Street Child World Cup kicks off in Education City

The Street Child World Cup, held in partnership with Qatar Foundation (QF), kicked off at the Oxygen Part in Education City yesterday with 28 teams from 25 countries.

The event, which will be held until October 15, aims to highlight the challenges that marginalised children face, and the fundamental rights they lack, as well as to give them a voice – a platform – to drive change in their communities and beyond.

Held in the lead up to the FIFA World Cup Qatar 2022, the tournament, now in its fourth edition, features two teams from Qatar comprised of students from Assalam Schools, initiated by Education Above All’s Together Project and Qatar’s Ministry of Education and Higher Education as well as Qatar Academy Doha (QAD) and Qatar Academy Sidra, which fall under QF’s Pre-University Education.

Muhammad Jihad, from Jordan, a 14-year-old student at the Fourth Assalam School, said: “I’m excited about the tournament. It’s not just about football, it’s about the rights of children as well. The aim of this event is to try and get our message across to the rest of the world that children should have rights.

“The Street Child World Cup has made me look at life from another perspective and understand different children. It will give us as students, the opportunity to highlight the challenges that many of these children face. I’m hoping that by taking part, we’ll raise awareness and significantly improve their lives.”

Alongside the training sessions, where students practised football drills, identified plays, and learned to work as a team, the young boys and girls also studied in the classroom, learning about the basic rights of people, and, more specifically, the rights of children and the policies that are in place to protect them. Mohammed Al Banihussain, a 15-year-old QAD student, said: “I wanted to be a part of this initiative because I think that every person should have a chance and a voice, and that their fundamental needs should be met.

“I believe this is a fantastic chance for me to learn about the difficulties that others my age have faced. These young people should have a chance to voice their needs, their wants, and express themselves.”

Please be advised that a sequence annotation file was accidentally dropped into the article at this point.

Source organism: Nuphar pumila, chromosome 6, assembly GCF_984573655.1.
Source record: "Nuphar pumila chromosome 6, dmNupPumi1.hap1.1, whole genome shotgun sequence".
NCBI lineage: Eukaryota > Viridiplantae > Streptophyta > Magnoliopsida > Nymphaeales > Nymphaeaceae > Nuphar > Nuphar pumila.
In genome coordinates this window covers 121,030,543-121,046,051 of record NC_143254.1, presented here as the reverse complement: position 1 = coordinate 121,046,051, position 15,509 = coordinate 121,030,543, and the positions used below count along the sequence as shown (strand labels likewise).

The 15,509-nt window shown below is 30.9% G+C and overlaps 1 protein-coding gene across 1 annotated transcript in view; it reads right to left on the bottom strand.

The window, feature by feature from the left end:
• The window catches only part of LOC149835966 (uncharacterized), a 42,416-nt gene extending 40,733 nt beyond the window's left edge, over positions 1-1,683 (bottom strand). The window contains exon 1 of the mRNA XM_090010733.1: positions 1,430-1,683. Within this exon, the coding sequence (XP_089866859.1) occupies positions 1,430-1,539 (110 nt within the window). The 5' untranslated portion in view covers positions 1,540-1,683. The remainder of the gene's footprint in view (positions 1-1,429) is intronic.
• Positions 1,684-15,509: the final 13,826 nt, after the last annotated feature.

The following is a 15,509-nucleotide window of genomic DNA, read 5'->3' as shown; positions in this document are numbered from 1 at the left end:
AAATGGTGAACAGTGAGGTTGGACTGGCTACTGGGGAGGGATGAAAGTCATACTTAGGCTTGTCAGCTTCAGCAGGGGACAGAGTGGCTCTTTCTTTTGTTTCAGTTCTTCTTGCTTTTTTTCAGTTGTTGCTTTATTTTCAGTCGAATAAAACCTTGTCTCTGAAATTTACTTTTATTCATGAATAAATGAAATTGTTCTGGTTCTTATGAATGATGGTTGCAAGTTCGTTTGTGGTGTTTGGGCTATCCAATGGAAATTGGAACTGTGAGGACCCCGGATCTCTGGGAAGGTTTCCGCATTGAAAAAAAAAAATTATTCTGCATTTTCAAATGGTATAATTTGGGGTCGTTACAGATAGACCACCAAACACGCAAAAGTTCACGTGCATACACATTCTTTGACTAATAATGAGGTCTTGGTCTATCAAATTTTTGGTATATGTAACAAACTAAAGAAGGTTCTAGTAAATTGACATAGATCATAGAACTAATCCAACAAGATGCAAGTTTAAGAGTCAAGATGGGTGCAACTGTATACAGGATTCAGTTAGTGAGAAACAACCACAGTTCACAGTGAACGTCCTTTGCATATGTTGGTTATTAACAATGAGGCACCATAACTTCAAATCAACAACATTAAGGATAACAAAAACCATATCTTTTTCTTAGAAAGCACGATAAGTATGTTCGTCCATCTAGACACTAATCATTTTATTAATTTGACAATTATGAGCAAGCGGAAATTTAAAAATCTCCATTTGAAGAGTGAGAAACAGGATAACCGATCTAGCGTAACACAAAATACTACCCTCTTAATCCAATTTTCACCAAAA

Legacy plays an important role in the Street Child World Cup, and – alongside the football tournament – the participants will also take part in the General Assembly, where they will advocate for the rights of marginalised children through a formal pledge titled, “The Qatar Commitment”.

“Qatar Academy Doha is an IB school, so a lot of the teaching we do is about being internationally minded,” said Richard J Boustead, Athletics Coordinator, Qatar Academy High School, the coach for the boys’ team.

“The Street Child World Cup is going to be a powerful learning experience for our students, it will help them understand what is happening here and around the world, as well as understand how they can help.”

A key component of Street Child World Cup is empowering young people to enact change within their local communities. And, according to Boustead, the Qatar teams have been looking at what is happening locally.

“For example, what rights are not being met, what can we do about it, and through what channels, what action can be taken to make a difference, whether it is a regional issue or a worldwide issue, and how can we help?”

According to Boustead, there was a strong response from QF students, with many young people applying to be part of the programme. Those selected were not chosen because of their football skills, but rather their interest levels and willingness to help.

The competition is being held at Oxygen Park in Education City, and it is open to the public. Audio descriptive commentary in Arabic will be available during the matches for spectators who are blind or visually impaired.



Source: The Peninsula